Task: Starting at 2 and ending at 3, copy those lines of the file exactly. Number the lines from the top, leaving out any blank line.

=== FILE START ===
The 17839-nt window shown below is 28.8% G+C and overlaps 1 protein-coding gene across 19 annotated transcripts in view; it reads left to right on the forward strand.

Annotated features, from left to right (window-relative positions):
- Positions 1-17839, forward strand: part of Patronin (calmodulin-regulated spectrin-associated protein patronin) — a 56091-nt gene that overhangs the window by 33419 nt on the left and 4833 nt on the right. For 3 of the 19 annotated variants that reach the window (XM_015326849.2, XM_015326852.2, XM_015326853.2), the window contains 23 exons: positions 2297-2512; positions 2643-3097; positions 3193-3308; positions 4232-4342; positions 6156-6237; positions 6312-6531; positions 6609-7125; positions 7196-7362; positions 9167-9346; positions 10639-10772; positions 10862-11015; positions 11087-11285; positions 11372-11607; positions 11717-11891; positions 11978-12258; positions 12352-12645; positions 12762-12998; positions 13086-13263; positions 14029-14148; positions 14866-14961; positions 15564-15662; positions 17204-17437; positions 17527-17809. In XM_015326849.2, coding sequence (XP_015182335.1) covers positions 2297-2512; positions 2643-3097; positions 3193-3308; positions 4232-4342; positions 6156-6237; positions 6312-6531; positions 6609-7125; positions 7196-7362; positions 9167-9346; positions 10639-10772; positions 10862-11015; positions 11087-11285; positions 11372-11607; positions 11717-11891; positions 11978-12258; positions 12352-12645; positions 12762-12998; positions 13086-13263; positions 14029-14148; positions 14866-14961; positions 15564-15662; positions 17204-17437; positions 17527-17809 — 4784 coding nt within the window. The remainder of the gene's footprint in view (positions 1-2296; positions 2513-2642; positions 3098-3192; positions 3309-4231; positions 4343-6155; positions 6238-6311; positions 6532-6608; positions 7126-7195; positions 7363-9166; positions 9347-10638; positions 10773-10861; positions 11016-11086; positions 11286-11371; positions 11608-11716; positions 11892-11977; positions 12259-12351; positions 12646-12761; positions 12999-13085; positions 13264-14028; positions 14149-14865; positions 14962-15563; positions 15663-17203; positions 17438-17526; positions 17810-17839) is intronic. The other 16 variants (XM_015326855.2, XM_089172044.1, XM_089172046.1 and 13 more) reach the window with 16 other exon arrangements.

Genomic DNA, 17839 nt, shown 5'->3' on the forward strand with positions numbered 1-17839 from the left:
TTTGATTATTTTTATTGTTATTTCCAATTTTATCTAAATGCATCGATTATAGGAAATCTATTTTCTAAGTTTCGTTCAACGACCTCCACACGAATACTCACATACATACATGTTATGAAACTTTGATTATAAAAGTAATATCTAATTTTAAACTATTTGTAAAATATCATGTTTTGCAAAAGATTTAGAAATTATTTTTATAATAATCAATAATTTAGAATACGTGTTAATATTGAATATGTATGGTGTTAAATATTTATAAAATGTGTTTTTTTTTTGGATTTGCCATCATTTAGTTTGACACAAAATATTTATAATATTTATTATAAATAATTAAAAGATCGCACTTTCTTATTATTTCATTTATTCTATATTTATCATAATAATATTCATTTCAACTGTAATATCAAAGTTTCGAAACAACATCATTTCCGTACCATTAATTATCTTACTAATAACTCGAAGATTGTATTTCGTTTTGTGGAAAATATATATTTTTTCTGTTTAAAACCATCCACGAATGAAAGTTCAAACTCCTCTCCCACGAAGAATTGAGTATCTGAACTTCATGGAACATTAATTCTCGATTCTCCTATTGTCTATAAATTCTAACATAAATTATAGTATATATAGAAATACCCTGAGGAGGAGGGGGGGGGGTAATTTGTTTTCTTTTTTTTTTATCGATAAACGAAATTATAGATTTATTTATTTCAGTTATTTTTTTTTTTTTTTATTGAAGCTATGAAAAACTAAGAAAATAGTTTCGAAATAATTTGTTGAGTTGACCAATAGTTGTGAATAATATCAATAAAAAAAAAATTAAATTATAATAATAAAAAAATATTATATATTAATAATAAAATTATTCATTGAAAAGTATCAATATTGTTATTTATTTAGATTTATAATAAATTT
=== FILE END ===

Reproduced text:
Annotated features, from left to right (window-relative positions):
- Positions 1-17839, forward strand: part of Patronin (calmodulin-regulated spectrin-associated protein patronin) — a 56091-nt gene that overhangs the window by 33419 nt on the left and 4833 nt on the right. For 3 of the 19 annotated variants that reach the window (XM_015326849.2, XM_015326852.2, XM_015326853.2), the window contains 23 exons: positions 2297-2512; positions 2643-3097; positions 3193-3308; positions 4232-4342; positions 6156-6237; positions 6312-6531; positions 6609-7125; positions 7196-7362; positions 9167-9346; positions 10639-10772; positions 10862-11015; positions 11087-11285; positions 11372-11607; positions 11717-11891; positions 11978-12258; positions 12352-12645; positions 12762-12998; positions 13086-13263; positions 14029-14148; positions 14866-14961; positions 15564-15662; positions 17204-17437; positions 17527-17809. In XM_015326849.2, coding sequence (XP_015182335.1) covers positions 2297-2512; positions 2643-3097; positions 3193-3308; positions 4232-4342; positions 6156-6237; positions 6312-6531; positions 6609-7125; positions 7196-7362; positions 9167-9346; positions 10639-10772; positions 10862-11015; positions 11087-11285; positions 11372-11607; positions 11717-11891; positions 11978-12258; positions 12352-12645; positions 12762-12998; positions 13086-13263; positions 14029-14148; positions 14866-14961; positions 15564-15662; positions 17204-17437; positions 17527-17809 — 4784 coding nt within the window. The remainder of the gene's footprint in view (positions 1-2296; positions 2513-2642; positions 3098-3192; positions 3309-4231; positions 4343-6155; positions 6238-6311; positions 6532-6608; positions 7126-7195; positions 7363-9166; positions 9347-10638; positions 10773-10861; positions 11016-11086; positions 11286-11371; positions 11608-11716; positions 11892-11977; positions 12259-12351; positions 12646-12761; positions 12999-13085; positions 13264-14028; positions 14149-14865; positions 14962-15563; positions 15663-17203; positions 17438-17526; positions 17810-17839) is intronic. The other 16 variants (XM_015326855.2, XM_089172044.1, XM_089172046.1 and 13 more) reach the window with 16 other exon arrangements.